The history of Opa-locka has been one of many ups and downs, but it is currently experiencing a historic preservation revival thanks to dedicated residents and stakeholders.
Founded in 1926 by aviation pioneer Glenn L. Curtiss, the city is home to the Miami Opa-locka Executive Airport (previously the Miami Municipal Airport), from which Amelia Earhart departed on her fated final trip.
An aviation pioneer and key developer during the Florida land boom, Curtiss also founded its neighboring cities Hialeah and Miami Springs. He envisioned Opa-locka as a medieval English fantasy of an Arabian escape.
Nicknamed “the Baghdad of South Florida”, the unique city is home to the largest collection of Moorish revival architecture in the Western hemisphere.
With the help of Bernhardt L. Muller who designed over 80 buildings in the new city in a Moorish revival style, Curtiss created Opa-locka as an attractive and exotic destination for new homeowners.
But after many setbacks, including the 1926 Great Florida Hurricane, the 1928 Okeechobee Hurricane, and the start of the Great Depression, the vision for the city of Opa-locka never fully took off as intended. Curtiss’ passing around this time also left the city without its visionary, financier, and compass.
During WWII, its airport became a naval aviation base, with many new homes added in different styles. And so the dream of a Moorish and Arabian-themed city seemed further and further away.
In 1956, after noticing how much the city had changed since Curtiss’ passing, Muller urged the city’s chamber of commerce to preserve some of Curtiss’s vision for the Moorish-inspired theme. It wasn’t until March of 1982 that the remaining historic buildings in this area were registered as the Opa-locka Thematic Resource Area.
Of the 80 buildings Muller originally designed for the town, around 20 were saved, including its iconic city hall building, its railway station (now used as a tri-rail station), an Egyptian-style bank, a former firehouse, and many other structures.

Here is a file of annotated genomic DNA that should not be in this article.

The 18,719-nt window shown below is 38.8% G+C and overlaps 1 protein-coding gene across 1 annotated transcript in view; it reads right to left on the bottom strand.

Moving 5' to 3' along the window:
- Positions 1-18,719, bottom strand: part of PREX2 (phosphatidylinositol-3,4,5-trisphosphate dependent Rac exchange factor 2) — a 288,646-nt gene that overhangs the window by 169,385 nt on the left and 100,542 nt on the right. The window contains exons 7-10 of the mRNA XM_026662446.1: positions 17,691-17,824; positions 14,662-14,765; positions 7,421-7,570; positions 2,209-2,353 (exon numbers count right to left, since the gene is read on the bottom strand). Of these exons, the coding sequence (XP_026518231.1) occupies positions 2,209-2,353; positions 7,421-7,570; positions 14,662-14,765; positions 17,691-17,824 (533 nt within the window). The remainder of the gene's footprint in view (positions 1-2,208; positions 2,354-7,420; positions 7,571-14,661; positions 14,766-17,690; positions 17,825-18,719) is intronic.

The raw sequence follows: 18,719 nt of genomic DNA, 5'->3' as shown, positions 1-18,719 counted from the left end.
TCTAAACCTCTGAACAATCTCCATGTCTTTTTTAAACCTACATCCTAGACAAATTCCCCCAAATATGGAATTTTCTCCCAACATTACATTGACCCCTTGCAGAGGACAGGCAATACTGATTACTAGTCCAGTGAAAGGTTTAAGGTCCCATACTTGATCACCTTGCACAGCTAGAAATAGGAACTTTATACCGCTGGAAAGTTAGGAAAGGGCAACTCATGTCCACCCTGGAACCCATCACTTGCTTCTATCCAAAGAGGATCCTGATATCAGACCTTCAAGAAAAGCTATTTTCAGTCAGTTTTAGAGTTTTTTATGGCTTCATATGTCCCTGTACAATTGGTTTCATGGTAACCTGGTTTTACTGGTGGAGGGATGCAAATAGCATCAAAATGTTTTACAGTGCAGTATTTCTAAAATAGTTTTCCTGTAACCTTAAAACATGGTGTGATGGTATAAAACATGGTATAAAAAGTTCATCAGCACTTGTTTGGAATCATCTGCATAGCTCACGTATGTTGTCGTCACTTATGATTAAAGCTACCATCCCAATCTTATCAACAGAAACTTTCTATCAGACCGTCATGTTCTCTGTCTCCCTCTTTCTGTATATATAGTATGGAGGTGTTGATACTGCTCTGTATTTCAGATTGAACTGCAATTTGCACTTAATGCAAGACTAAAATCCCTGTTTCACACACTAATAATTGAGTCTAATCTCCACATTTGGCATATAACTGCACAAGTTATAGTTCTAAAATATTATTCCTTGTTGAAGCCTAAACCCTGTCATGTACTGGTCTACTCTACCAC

In February of 1986, Barbara Baer Capitman was appointed to Opa-locka’s historic preservation board. She was passionate about the city’s future as a mecca for arts and fashion. Some of her work included organizing an Arabian Nights-themed ball to raise funds for the city.
“Opa-locka could come much further than the Art Deco District… We never really took advantage of it in Miami Beach. It’s too timid… In Opa-locka you can do something enormous, complete.”Barbara Baer Capitman, May 1986 (source)
Also during the 1980s, at the peak of Miami Vice, Opa-locka began undergoing a major transformation. The once majority-white city was becoming one of Dade County’s biggest-growing African-American communities, along with neighboring cities like North Miami and Miami Gardens.
In 2009, the city renamed a mile-long section of Pervis Avenue to Barack Obama Avenue, becoming the first community in the U.S. to honor the first African-American U.S. president.
Bring back the domes
The homes in Opa-locka are unlike any others you’ll spot in Miami: they have signature outdoor staircases, carports, minarets, keyholes, and even domes. In line with the Arabian theme are its street names: Ali Baba, Sinbad, Sesame, and Sharazad, just to name a few.
In the past decades, many efforts have been made to restore some of its original flair along with the city’s image. Sadly, today many of these homes are still in disrepair.
The city of Opa-locka and members of its community are working hard to bring back some life to the city by preserving and honoring its unique history and architecture while remaining true to its community.
City officials say the restoration of its trademark building and the former site of City Hall (777 Sharazad Ave) is key to bringing back life and cultural interest in the city.
The city plans to turn this venue into a community and cultural center and event space with its own museum of historic preservation by May of next year.
Its accompanying former firehouse/police station building is also being restored and will be making way for a central coffee shop or vendor station.